Jean-Michel Basquiat Thermopolae, 1985 (detail). Estimate: HK$26,000,000 - 38,000,000.
20th Century & Contemporary Art Evening Sale at Phillips Hong Kong, 24 November. 

Jean-Michel Basquiat, dubbed “the radiant child” by the American art critic Rene Ricard, was an extraordinarily gifted neo-expressionist painter with an ability to shock, inspire and get under the skin of his viewers past and present. Self-taught, with a restless and prolific mind, he developed a unique visual vocabulary drawn from his Haitian and Puerto Rican heritage, pop culture, history, poetry and his enduring fascination for Abstract Expressionist art. His intellectual curiosity led to a defiant insistence on portraying challenging themes, relying on layers of meaning enfolded within complex symbols to convey incisive social commentary and speak to dichotomies such as wealth and poverty, integration and segregation and the inner versus outer experience.

 

 

Thermopolae, created in the later years of Basquiat’s brief but intense artistic career, is a reference to the Battle of Thermopylae in 480 BC, fought between the doomed Greeks and invading Persians at the narrow coastal pass of Thermopylae: in Latin, "the hot gates.” In the hands of Basquiat’s wordplay (a precocious child, Basquiat was fluent in English, French and Spanish by the age of 11), the title of the battle becomes bastardized - “a little heat,” rather than the most famous military last stand of Western civilization. Through Thermopolae and its protagonist the anti-warrior, Basquiat gleefully dismantles cultural tropes of “the Other,” a fundamentally reductive narrative of weakness and deficiency concerning non-Western peoples, which emerged from colonial thinking as a means of supporting established hegemonies and hierarchies of domination.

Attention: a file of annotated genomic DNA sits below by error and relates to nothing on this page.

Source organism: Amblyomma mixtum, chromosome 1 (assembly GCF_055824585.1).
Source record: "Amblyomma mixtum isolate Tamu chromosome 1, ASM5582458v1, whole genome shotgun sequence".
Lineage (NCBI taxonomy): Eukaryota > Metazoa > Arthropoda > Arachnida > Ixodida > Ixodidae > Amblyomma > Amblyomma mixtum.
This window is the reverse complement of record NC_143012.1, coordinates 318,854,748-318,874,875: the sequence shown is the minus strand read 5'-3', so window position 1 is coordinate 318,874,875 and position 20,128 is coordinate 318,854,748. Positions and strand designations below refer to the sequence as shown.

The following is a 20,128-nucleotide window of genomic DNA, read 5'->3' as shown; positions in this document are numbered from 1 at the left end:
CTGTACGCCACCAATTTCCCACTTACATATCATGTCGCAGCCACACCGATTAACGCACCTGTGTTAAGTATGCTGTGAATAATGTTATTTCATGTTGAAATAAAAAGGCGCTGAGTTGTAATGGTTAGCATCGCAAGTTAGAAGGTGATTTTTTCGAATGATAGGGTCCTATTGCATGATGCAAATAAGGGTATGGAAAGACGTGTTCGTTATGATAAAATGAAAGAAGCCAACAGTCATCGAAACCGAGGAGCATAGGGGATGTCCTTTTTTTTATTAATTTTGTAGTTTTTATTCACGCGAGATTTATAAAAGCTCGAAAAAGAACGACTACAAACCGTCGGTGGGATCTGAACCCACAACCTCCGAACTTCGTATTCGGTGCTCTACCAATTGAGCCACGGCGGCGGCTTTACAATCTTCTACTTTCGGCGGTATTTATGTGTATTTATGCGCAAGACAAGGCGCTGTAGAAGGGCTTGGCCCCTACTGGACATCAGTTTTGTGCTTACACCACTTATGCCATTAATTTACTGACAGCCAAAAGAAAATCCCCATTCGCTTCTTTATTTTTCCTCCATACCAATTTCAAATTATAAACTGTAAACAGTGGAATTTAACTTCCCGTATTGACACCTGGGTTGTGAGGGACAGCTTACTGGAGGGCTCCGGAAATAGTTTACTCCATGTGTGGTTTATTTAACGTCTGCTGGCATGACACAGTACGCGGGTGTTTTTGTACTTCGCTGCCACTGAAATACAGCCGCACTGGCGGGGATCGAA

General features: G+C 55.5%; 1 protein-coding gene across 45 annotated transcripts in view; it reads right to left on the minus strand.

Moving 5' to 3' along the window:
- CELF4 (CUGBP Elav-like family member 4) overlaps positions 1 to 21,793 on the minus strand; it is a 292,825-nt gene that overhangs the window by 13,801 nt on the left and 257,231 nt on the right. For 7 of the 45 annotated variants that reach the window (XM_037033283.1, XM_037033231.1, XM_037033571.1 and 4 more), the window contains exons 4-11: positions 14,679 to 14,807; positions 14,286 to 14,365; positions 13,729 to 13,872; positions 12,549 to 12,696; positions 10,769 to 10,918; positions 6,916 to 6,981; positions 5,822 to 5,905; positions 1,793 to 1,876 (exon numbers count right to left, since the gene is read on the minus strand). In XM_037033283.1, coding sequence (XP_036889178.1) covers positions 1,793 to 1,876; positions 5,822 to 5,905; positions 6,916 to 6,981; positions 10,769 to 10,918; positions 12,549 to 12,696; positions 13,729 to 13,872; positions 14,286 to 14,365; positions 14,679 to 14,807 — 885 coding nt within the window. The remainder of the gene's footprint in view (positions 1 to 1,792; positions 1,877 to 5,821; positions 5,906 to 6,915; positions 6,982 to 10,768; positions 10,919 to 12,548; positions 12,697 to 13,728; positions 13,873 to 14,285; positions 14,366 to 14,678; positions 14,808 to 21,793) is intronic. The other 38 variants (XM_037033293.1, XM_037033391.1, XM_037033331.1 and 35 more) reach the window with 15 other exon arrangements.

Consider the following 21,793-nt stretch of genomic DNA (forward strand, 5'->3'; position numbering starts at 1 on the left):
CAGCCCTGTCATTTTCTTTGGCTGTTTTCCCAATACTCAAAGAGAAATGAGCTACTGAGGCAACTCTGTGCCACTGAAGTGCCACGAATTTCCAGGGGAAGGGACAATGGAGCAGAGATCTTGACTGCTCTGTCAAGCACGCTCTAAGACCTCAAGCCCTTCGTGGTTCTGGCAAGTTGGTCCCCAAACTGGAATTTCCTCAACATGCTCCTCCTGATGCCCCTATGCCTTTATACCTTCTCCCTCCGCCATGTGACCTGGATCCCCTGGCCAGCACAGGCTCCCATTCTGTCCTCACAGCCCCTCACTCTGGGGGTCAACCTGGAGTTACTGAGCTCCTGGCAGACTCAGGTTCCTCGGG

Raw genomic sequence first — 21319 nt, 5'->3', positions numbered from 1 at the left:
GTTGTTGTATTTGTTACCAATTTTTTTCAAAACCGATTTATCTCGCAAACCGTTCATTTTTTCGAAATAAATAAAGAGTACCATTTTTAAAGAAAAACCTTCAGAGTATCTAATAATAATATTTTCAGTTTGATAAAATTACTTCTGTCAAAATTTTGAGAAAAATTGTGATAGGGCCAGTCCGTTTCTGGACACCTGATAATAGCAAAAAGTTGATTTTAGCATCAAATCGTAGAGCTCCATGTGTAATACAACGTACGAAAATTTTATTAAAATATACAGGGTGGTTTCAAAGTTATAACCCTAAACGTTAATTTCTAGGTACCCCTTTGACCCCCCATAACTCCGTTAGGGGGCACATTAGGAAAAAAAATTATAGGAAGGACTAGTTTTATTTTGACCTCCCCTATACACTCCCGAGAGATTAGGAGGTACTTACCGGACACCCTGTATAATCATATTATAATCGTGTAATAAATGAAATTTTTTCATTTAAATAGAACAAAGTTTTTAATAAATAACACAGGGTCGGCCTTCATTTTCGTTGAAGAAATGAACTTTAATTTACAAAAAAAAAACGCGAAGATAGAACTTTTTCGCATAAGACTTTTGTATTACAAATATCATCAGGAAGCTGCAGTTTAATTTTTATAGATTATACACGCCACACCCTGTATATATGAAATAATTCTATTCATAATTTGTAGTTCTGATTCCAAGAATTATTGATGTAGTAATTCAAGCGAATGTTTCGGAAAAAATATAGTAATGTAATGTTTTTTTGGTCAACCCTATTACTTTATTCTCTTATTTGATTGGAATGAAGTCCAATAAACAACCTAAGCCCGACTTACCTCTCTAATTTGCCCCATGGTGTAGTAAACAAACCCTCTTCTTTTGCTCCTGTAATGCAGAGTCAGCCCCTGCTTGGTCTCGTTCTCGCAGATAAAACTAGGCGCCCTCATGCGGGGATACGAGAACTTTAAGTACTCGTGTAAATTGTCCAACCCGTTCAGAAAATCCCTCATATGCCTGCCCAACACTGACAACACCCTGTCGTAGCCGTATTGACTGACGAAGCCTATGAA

I don't think about art when I'm working. I try to think about life.

Jean-Michel Basquiat Thermopolae, 1985. Estimate: HK$26,000,000 - 38,000,000.
20th Century & Contemporary Art Evening Sale at Phillips Hong Kong, 24 November. 

Basquiat’s paintings were a “calculated improvisation.” Like beat poets who composed their writing from shredded scraps, he remixed his materials and themes compulsively and instinctively, working on multiple projects at once in his studio using found materials, oil sticks, crayons, spray paint, pencil and acrylic paints at the same time. When he couldn't afford canvas, he fashioned them out of discarded wood found on the street, and consequently, Thermopolae is an ironic "diptych" fashioned from a repurposed door and fence.

Thermopolae’s anti-hero sports dreadlocks remarkably similar to Basquiat’s own hairstyle, and on the adjoining panel, we see the Greek letters "IDYSOΣIN", a syncopated version of "idiosyncrasy," or outsider. Basquiat's paintings became a tool for introspection and for identifying with his experiences in the African American community of his time, while inserting himself into the role of his subjects became a way of honoring and acknowledging their experiences. When read as a self-portrait, the burning bush and flames behind the protagonist’s back take on new meaning as well. The story of the burning bush, aflame but not consumed by the fire, is a story told in the Book of Exodus about the moment God charged Moses with freeing his people from slavery under the Egyptians. The bush thus is an acutely political rallying cry: a criticism of colonialism and support for class struggle.